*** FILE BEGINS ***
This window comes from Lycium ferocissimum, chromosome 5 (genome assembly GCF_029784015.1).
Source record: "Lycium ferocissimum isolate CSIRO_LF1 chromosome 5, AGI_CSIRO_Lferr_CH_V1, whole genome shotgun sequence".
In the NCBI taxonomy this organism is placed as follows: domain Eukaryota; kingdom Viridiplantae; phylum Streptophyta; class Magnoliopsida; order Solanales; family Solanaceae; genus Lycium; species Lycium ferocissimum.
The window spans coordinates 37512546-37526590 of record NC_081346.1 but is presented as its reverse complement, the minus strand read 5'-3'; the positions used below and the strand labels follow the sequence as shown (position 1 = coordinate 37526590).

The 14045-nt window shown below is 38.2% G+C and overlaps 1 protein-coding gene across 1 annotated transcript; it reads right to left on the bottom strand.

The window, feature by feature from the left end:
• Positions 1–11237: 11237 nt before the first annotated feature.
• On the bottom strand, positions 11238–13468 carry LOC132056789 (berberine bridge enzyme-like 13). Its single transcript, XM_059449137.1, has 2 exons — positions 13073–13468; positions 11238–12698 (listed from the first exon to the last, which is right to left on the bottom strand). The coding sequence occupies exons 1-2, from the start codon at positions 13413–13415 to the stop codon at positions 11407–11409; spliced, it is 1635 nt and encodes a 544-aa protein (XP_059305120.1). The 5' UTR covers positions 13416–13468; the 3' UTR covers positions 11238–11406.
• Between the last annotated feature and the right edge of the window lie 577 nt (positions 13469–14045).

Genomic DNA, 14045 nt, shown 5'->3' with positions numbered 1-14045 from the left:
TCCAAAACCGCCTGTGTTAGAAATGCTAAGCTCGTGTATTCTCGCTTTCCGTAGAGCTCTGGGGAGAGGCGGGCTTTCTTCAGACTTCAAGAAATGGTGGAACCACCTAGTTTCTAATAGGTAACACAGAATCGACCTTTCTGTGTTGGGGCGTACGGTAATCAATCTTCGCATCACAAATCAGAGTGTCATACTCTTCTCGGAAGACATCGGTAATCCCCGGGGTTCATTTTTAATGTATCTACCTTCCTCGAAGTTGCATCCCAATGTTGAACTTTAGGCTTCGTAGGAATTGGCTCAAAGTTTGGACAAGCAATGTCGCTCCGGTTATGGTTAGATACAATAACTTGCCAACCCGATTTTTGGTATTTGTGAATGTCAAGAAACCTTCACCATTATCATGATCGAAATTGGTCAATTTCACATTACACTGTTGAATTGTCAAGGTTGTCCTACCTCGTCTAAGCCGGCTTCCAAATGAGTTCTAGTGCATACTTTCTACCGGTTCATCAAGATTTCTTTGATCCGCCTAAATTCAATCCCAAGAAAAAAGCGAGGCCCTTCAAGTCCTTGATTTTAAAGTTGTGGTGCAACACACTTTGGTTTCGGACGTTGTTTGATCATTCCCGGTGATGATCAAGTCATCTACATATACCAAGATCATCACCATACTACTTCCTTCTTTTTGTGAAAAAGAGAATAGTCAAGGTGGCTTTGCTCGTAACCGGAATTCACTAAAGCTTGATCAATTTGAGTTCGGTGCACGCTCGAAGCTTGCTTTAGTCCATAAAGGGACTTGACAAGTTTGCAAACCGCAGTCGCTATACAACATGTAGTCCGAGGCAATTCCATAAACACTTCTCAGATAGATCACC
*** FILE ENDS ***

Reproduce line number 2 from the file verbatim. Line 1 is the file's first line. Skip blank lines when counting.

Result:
Source record: "Lycium ferocissimum isolate CSIRO_LF1 chromosome 5, AGI_CSIRO_Lferr_CH_V1, whole genome shotgun sequence".